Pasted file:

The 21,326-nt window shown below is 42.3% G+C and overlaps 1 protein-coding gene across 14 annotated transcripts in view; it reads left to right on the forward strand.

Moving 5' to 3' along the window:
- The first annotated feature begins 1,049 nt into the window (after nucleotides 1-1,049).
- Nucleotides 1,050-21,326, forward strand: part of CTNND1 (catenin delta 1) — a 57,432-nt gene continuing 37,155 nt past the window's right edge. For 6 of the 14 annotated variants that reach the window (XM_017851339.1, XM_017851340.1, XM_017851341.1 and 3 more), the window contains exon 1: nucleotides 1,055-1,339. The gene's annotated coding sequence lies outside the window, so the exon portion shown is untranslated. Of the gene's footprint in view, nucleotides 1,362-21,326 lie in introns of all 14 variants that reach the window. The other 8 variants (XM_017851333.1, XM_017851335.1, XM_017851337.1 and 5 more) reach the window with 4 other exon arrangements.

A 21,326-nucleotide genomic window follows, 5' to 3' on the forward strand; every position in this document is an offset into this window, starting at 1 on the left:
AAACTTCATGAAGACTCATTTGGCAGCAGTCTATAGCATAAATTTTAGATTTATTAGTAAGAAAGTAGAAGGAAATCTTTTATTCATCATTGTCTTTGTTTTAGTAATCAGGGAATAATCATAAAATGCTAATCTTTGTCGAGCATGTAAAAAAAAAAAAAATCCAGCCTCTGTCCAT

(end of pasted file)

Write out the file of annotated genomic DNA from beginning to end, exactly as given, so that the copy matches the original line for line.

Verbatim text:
The 21,326-nt window shown below is 42.3% G+C and overlaps 1 protein-coding gene across 14 annotated transcripts in view; it reads left to right on the forward strand.

Moving 5' to 3' along the window:
- The first annotated feature begins 1,049 nt into the window (after nucleotides 1-1,049).
- Nucleotides 1,050-21,326, forward strand: part of CTNND1 (catenin delta 1) — a 57,432-nt gene continuing 37,155 nt past the window's right edge. For 6 of the 14 annotated variants that reach the window (XM_017851339.1, XM_017851340.1, XM_017851341.1 and 3 more), the window contains exon 1: nucleotides 1,055-1,339. The gene's annotated coding sequence lies outside the window, so the exon portion shown is untranslated. Of the gene's footprint in view, nucleotides 1,362-21,326 lie in introns of all 14 variants that reach the window. The other 8 variants (XM_017851333.1, XM_017851335.1, XM_017851337.1 and 5 more) reach the window with 4 other exon arrangements.

A 21,326-nucleotide genomic window follows, 5' to 3' on the forward strand; every position in this document is an offset into this window, starting at 1 on the left:
AAACTTCATGAAGACTCATTTGGCAGCAGTCTATAGCATAAATTTTAGATTTATTAGTAAGAAAGTAGAAGGAAATCTTTTATTCATCATTGTCTTTGTTTTAGTAATCAGGGAATAATCATAAAATGCTAATCTTTGTCGAGCATGTAAAAAAAAAAAAAATCCAGCCTCTGTCCAT